The latest visit by Warbirds Online to Greg Batts, Combat Aircraft Constructions in Queensland has revealed considerable progress on several of the Boomerangs in Greg’s care.
A46-249, a CA-19, and the last Boomerang built, is being worked on for The Old Aeroplane Company of Tyabb Victoria has seen a startling amount of work. When we last visited the aircraft had just arrived and since then the entire tubular fuselage structure has been painstakingly dismantled and where necessary tubes replaced or repaired at Archerfield’s Aviation Welding Australia. The quality of the welding is stunning. Work will now continue to paint and assemble the sections of the fuselage and “true them up” to ensure the fuselage is in perfect alignment before many of the internal components and fittings are installed. All of the fuselage shell attachments brackets have now been refurbished or manufactured and a very impressive new shell has been manufactured and is awaiting its cloth covering. The shell is a beautiful structure and it is almost a shame to cover it!
Once all of the fuselage work is complete and the shell is mounted on the frame of the aircraft it will be transported back to Tyabb for completion, and hopefully there may be a first flight within a few years.
Another Boomerang, CA-12 A46-92 which was mentioned in our last article has emerged from storage with work now commenced. Owned by a syndicate it is having much of the same work done as A46-249 and includes fuselage repairs and fit out. All of the internal fittings for the rear section of the fuselage have already been overhauled and painted ready for installing. The fuselage wooden shell is already completed but requires the fabric covering applied which should occur in the next couple of months.
It is of interest to note that the source of the Australian Coachwood (Beech) is no longer being produced and an alternative material will have to be utilized from now on.
A46-92 was built as a CA-12 and delivered by CAC to the RAAF on 19 May 1943 and allocated to 4 Sqn on 4 July 1943. On 3 March 1944, the aircraft moved to 8 Communications Sqn. On 5th Aug 1944 the Boomerang moved to 2 Operational Training Unit and on 29 October it passed on to 8OTU. On 10 April 1945 it swung on takeoff at Parkes NSW and was classified as repairable finding its way to the 6AD Oakey scraping fields and was eventually written off in 1946. A46-92 was scrapped along with many Boomerangs but the fuselage survived and eventually came into the ownership of Boomerang restorer Matthew Denning before being acquired by Rod Provan and then onto the current syndicate owners.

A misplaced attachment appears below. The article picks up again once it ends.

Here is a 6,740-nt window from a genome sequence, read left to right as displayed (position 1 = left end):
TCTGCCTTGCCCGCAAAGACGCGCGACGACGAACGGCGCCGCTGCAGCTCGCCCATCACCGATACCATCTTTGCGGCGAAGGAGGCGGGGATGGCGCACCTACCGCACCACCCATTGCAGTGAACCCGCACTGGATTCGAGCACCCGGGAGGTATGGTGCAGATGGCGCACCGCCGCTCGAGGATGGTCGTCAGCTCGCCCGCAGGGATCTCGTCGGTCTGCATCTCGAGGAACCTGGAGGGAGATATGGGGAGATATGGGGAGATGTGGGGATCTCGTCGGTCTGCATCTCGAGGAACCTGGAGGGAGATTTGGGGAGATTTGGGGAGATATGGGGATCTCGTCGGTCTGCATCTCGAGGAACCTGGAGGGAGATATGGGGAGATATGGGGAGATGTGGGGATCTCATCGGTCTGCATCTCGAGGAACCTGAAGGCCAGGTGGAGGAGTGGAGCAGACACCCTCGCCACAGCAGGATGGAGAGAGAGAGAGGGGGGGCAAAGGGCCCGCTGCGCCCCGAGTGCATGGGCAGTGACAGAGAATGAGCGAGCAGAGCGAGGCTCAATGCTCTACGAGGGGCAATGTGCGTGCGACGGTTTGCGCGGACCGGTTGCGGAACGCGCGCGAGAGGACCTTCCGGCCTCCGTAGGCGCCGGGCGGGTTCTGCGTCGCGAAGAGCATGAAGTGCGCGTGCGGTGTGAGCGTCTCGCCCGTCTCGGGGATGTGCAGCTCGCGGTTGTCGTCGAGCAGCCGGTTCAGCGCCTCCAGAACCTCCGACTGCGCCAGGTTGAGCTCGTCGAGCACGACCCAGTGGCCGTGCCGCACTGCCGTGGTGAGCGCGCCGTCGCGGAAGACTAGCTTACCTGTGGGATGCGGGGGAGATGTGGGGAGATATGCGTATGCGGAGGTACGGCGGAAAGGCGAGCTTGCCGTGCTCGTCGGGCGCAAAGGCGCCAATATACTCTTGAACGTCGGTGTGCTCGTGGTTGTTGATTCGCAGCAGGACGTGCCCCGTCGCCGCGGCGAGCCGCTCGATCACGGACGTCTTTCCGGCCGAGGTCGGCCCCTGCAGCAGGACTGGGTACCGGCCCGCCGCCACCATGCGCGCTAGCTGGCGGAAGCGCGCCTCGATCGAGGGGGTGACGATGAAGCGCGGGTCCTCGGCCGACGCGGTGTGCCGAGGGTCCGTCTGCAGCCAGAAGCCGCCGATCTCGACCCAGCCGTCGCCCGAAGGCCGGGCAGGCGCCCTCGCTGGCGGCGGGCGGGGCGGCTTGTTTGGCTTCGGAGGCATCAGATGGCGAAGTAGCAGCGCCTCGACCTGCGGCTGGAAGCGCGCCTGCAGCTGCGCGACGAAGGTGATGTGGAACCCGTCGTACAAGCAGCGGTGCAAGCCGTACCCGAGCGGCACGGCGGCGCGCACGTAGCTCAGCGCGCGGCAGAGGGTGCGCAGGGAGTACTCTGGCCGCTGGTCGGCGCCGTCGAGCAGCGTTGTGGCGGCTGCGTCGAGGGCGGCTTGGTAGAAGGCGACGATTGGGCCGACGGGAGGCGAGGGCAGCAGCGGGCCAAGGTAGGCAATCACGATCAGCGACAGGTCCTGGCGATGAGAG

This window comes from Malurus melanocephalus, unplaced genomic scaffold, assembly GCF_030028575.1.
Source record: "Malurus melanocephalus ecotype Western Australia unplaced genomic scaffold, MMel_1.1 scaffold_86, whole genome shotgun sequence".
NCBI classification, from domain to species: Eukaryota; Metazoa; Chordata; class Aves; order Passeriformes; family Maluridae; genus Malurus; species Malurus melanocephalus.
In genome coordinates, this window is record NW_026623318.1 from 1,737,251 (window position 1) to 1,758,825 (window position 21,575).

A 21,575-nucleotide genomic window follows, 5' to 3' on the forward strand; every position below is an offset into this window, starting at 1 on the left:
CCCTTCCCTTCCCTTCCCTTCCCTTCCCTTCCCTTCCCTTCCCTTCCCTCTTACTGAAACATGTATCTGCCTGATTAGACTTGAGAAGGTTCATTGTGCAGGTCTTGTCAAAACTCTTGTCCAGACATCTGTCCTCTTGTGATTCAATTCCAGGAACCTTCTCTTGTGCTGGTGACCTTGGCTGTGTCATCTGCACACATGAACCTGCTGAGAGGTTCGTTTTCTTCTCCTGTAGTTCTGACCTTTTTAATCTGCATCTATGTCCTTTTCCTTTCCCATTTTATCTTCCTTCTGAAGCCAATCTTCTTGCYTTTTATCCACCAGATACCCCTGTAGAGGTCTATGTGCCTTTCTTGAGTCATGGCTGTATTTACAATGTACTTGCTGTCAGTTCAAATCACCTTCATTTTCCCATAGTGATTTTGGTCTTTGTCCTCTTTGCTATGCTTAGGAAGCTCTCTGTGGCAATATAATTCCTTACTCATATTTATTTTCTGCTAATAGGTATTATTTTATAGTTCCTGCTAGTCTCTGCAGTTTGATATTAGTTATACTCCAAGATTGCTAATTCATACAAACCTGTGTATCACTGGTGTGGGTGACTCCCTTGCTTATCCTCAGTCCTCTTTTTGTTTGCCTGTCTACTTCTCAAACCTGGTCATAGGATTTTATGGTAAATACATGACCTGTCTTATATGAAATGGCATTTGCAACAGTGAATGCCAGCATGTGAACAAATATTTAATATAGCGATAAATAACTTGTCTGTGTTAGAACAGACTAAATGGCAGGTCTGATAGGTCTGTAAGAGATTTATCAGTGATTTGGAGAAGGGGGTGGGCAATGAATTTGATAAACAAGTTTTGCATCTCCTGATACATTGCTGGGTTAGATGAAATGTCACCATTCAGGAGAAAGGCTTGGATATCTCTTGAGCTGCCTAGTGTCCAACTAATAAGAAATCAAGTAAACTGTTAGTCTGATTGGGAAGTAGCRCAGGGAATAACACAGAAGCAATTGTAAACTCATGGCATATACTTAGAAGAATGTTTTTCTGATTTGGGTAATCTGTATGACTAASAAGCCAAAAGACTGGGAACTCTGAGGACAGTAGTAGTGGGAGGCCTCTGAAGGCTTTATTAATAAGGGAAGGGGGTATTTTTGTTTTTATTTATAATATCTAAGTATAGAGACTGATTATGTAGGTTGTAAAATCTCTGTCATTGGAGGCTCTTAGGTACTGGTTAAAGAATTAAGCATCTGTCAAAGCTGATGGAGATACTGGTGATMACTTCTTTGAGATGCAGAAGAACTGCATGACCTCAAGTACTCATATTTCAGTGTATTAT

Work also continues on A46-77, a CA-12, which is currently having ongoing work done to complete the fuselage for its owner in Mareeba Qld. The complex nose area and tail panel work is almost completed and the fuselage fit out will be completed next before starting the wing center section overhaul. When it’s up on its wheels it will go back to Mareeba for finishing.
Finally Greg’s own Boomerang CA-12, RAAF serial A46-54 continues its progress towards flight with fitting of the tail assembly and more hydraulic, electrical and control cables. The aircraft has also been moved and readied for final fitting of the overhauled engine which is expected to take place soon. This Boomerang is progressing well and should be the next aircraft to fly. All components for this aircraft are manufactured and it is basically a matter of carefully assembling the aircraft one last time over the coming months.
As mentioned previously, Greg also has CA-12 A46-55 in storage. Once all the current projects have cleared his workshop A46-55 will be started.
Warbirds Online will continue to report progress at Greg Batts’ Combat Aircraft Constructions in Brisbane in the months and years to come.
© John Parker 2015